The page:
Mum had kicked off regarding the LA’s decision to break up the sibling group and place two of the siblings with another LA Foster Carer. It was actually working quite well and the eldest and the only girl, who was with us, was thriving and seemed very happy with life. The eldest boy seemed relaxed without the responsibility of looking after his younger siblings and appeared settled in his new school. He had made good relationships with our own children, who were of a similar age, and was well behaved, polite and fun to have around. The little girl was loved by everyone and had made friends at school. She was well behaved and a pleasure to have around. We spoke to the LA Foster Carers regularly and the siblings spoke a lot on the phone. They also appeared settled and happy. The first contact was organised by the LA Social Worker and it was to be hosted by the LA Foster Carers. It was quite a drive to their home as it was completely the other side of London. But we hit the M25 and actually got there in good time. It was lovely seeing the four of them together again and they seemed genuinely happy to see each other. The contact lasted all afternoon and we eventually left late afternoon and took two very tired young people back home.
There was no ‘after effects’ from the contact with out two but, apparently, there was from the other two children, the eldest of who had been hyper and rather rude to his Foster Carers. He had told them that he wanted to come back to us and didn’t like their house or them. It took him several days to calm down and it took a phone call from his brother, at ours, to talk him out of the mood he was in. I felt sorry for the LA Foster Carers, they were relatively inexperienced and had taken on the two ‘difficult’ children from the siblings. They had not yet had the ‘pleasure’ of dealing with Mum and we had broached the subject during contact. A few days after contact we had a support group, organised by our agency. It was held in a local pub/restaurant and it was very successful. There were about 20 people in attendance as well as two Supervising Social Workers (SSWs) and the Area Manager. We all sat and chatted, initially, and got to know each other. The SSWs and Area Manager then updated us on training courses and other updates that were occurring within the Agency. They informed us about a Newsletter that was coming out soon, on a monthly basis, and the fact that the allowances were increasing. We all left at the same time as most of us had young people to collect from school and we all had a few new phone numbers in our Fostering diaries.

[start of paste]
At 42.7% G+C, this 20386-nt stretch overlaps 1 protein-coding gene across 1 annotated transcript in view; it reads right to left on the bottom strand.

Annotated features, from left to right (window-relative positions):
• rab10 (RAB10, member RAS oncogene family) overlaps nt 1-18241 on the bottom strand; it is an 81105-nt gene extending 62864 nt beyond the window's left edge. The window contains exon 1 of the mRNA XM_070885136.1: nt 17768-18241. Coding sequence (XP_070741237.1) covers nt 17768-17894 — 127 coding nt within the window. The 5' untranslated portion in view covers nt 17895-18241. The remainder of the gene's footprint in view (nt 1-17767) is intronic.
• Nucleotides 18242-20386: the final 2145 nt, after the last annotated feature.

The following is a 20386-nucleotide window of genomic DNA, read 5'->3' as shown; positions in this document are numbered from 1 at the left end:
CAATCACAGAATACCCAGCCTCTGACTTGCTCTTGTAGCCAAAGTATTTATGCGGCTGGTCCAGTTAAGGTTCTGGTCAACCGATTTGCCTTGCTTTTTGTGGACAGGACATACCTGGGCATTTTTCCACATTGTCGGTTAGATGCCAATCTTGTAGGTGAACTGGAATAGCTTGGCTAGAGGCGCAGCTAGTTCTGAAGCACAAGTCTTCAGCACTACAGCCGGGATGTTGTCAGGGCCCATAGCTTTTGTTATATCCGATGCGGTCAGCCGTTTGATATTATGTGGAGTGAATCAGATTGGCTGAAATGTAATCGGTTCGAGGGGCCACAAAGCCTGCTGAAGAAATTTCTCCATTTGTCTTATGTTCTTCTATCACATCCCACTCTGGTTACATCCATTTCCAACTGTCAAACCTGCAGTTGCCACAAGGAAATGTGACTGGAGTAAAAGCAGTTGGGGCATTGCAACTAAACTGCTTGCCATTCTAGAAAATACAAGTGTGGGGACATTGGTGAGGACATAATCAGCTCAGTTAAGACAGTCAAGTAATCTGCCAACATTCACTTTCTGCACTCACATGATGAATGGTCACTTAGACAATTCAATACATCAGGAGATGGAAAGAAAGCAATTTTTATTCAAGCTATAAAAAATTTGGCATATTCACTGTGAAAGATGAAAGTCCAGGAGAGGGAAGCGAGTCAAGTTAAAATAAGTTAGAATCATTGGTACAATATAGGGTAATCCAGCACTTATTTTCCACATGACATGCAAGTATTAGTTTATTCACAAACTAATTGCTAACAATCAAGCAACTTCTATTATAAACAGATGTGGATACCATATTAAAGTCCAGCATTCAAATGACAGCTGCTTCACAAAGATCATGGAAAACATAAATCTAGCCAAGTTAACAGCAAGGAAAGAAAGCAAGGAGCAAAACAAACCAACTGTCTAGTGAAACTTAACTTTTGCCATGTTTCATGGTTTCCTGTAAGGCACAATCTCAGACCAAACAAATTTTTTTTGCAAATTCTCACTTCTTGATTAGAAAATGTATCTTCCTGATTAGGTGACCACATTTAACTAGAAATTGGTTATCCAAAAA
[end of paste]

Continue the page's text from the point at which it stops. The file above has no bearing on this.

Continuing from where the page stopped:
When we arrived at the school to pick up the little girl we were approached by a teacher who asked if she could have a word. Apparently both her, and her best friend, had taken up hairdressing and had cut each other’s hair during an arts lesson. When they came out of the classroom it was very hard not to laugh. Our little lady, who had long hair, resembled Dave Hill from the 70s pop group Slade, as she had cut her fringe completely. She looked very anxious as if she was expecting a telling off but we settled for a warning for using scissors. Her brother, and our own kids ribbed her a few days but it grew out pretty quickly.